Apropos of nothing, my favorite money pit is back on the market. For those of you who aren't as fluent in Redfin as myself, here's what you can glean with no skill whatsoever:
- Listed in July 2017 for $350k, didn't sell
- Price dropped $25k eleven months later, didn't sell
- Price dropped $75k four months later with another realtor, didn't sell
- Price dropped again with another realtor a year later (think it was $290k), didn't sell
- Price dropped again, didn't sell
- Turkey finally went for $245k riiiiight before things went hyperbolic with COVID
So really, some schmuck (this schmuck) is asking you to pay him $750k for holding this land for eighteen months, which don't get me wrong? Happens.
- BUT -
The original listing from 2015, when I first started watching it (I mean, waterfront! Next to a park! $350k!), had a legit tree through one room. There was a landslide in the kitchen literally obscuring the dishwasher. Place was red-tagged hard. You can still see some of the horrorshow from the 2017 sequel.
Because I watch this stuff, I was rather interested to see the house whose hillside is busily covering this property go in 2018 for about $1.2m. There was evidence that their yard had been growing... erm... smaller... but disclosure about the fact that nature was in the process of transferring topography from one parcel to another was absent from the notes.
And really - there's probably $4m worth of retaining wall that needs to be built there. And it's not on the property in question, but uphill from it. If you were to find yourself a semi-talented realtor they might inform you of some of this shit. But there are more realtors than listings right now so your odds of hitting a talented one are slim.
Despite that, though, this property tax suck (which is delinquent, by the way - Vlad hain't been paying on his dream house) is being listed "for sale by owner" because either (1) the ethical abyss that is the realtor's code actually has a bottom or (2) Vlad is too cheap to pay a realtor ten percent of whatever price they think you might actually get for this perpetual negative amortization scheme.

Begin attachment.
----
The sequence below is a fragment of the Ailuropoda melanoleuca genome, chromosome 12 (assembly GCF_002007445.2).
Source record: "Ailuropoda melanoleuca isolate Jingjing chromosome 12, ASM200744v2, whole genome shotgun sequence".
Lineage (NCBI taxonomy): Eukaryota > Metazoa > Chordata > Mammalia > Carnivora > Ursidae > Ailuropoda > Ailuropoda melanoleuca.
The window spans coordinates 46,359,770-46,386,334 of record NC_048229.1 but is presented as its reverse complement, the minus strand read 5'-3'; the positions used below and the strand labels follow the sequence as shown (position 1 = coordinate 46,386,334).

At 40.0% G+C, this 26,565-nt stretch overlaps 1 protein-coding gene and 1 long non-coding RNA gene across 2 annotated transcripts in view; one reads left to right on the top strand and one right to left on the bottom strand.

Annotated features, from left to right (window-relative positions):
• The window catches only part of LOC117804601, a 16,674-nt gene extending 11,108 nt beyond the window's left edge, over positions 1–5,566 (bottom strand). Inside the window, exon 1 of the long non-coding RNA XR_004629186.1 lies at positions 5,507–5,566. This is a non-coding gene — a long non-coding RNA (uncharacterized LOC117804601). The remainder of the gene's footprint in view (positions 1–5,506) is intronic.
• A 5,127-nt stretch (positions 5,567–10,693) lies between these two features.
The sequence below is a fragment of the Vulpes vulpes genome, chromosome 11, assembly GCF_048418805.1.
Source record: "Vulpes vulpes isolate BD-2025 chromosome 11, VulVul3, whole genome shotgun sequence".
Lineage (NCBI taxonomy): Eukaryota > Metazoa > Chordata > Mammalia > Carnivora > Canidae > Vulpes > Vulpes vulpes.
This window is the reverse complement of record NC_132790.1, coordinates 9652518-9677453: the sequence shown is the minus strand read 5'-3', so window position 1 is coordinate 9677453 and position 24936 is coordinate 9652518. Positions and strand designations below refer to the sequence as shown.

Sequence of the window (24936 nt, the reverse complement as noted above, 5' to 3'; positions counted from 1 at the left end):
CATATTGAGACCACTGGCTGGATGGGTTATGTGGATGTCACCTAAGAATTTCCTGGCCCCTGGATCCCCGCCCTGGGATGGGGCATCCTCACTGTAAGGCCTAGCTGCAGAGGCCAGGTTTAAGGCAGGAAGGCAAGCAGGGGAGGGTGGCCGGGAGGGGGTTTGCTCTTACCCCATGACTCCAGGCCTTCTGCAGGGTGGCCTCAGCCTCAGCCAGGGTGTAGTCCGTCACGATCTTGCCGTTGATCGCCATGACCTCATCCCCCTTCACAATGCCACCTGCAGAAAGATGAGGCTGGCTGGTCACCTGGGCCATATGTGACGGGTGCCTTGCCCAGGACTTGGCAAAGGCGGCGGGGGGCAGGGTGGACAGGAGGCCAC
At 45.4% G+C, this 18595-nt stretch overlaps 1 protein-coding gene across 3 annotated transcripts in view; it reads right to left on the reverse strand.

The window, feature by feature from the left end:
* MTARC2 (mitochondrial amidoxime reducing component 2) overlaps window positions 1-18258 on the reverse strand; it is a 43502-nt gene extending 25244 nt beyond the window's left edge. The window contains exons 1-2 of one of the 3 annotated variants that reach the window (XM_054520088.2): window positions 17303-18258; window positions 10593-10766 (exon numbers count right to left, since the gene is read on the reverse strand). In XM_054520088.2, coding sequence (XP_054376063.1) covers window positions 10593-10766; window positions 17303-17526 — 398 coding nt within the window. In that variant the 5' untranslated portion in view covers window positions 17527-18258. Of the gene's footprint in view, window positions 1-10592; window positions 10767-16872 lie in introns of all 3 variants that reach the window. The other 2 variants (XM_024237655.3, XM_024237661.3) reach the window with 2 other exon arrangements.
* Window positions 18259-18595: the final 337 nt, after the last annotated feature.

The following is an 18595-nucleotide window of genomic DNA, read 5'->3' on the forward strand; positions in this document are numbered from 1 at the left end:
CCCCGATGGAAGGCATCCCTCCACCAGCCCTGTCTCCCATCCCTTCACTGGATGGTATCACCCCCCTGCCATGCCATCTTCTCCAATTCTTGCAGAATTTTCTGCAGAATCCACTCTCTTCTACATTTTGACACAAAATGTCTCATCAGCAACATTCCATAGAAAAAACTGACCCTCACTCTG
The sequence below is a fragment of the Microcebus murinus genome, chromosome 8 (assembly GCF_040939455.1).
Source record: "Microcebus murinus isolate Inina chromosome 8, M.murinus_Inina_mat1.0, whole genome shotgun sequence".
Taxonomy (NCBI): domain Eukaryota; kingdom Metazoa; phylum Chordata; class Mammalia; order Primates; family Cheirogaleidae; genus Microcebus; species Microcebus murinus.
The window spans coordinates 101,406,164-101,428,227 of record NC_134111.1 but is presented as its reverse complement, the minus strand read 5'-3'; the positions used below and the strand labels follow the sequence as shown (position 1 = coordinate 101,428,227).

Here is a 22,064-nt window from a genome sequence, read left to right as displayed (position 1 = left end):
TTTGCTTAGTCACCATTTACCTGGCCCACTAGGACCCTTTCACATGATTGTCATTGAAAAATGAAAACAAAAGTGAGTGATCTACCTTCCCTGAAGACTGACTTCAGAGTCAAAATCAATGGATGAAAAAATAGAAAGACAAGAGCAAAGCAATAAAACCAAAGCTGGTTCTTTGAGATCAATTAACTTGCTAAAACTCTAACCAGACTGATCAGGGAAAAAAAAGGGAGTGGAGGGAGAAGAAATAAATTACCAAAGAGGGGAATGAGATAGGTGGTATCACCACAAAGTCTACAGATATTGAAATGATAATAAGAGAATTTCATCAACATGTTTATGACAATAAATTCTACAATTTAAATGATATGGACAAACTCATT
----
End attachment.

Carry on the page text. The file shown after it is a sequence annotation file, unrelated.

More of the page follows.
The best part is simply googling the address will give you some background.
County planners have documented slides on the property going back two decades. They classify it as a landslide hazard area. Digital images reveal evidence of historic slides as well.
The Lords’ former house was built in 1990, permits show. The construction met building codes of the day. Only later that decade did the county adopt its first rules for building near so-called critical areas, including places with high landslide risks.
A previous owner applied for permits to rebuild the house after slide damage in 1998, county records show. He also obtained approval to build a large retaining wall engineered to shield the house.
Convincing county planners that it’s safe to rebuild again could be tough.
“If there is a fix, somebody’s going to have to be able to prove it to us,” county permitting manager Tom Rowe said. “And that’s not going to be easy to do. Bottom line.”
and still, they persisted